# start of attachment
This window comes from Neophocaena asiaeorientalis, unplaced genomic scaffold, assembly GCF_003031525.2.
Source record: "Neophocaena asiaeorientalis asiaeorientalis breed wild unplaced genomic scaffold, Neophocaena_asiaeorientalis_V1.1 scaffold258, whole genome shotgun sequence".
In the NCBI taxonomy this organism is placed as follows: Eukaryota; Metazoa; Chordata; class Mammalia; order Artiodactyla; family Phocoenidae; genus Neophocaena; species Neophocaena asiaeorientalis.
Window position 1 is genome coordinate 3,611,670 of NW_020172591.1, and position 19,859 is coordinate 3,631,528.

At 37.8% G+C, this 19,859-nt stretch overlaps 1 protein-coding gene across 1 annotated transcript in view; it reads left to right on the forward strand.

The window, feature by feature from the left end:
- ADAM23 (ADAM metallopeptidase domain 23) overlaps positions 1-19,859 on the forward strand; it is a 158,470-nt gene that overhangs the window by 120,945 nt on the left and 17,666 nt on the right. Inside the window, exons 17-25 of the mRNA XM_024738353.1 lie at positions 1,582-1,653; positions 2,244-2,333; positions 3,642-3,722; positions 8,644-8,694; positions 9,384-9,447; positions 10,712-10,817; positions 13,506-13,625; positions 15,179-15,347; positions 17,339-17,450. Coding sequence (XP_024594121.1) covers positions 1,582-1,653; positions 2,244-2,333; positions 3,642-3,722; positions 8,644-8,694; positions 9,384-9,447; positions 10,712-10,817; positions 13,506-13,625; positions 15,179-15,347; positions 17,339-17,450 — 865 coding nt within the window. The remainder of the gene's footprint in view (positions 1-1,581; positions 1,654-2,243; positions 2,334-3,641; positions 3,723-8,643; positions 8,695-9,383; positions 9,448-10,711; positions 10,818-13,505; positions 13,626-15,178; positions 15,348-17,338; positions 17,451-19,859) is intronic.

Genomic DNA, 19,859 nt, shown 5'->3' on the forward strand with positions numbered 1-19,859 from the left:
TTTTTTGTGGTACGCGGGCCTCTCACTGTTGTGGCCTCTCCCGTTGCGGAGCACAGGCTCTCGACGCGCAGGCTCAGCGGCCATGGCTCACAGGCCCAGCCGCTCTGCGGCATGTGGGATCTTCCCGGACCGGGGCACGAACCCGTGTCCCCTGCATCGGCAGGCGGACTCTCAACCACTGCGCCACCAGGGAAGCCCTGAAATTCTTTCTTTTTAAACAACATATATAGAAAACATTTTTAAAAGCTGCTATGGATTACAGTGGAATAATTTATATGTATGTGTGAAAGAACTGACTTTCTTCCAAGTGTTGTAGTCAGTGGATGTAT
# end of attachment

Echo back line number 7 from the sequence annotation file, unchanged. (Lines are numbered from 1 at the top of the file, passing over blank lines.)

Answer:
- ADAM23 (ADAM metallopeptidase domain 23) overlaps positions 1-19,859 on the forward strand; it is a 158,470-nt gene that overhangs the window by 120,945 nt on the left and 17,666 nt on the right. Inside the window, exons 17-25 of the mRNA XM_024738353.1 lie at positions 1,582-1,653; positions 2,244-2,333; positions 3,642-3,722; positions 8,644-8,694; positions 9,384-9,447; positions 10,712-10,817; positions 13,506-13,625; positions 15,179-15,347; positions 17,339-17,450. Coding sequence (XP_024594121.1) covers positions 1,582-1,653; positions 2,244-2,333; positions 3,642-3,722; positions 8,644-8,694; positions 9,384-9,447; positions 10,712-10,817; positions 13,506-13,625; positions 15,179-15,347; positions 17,339-17,450 — 865 coding nt within the window. The remainder of the gene's footprint in view (positions 1-1,581; positions 1,654-2,243; positions 2,334-3,641; positions 3,723-8,643; positions 8,695-9,383; positions 9,448-10,711; positions 10,818-13,505; positions 13,626-15,178; positions 15,348-17,338; positions 17,451-19,859) is intronic.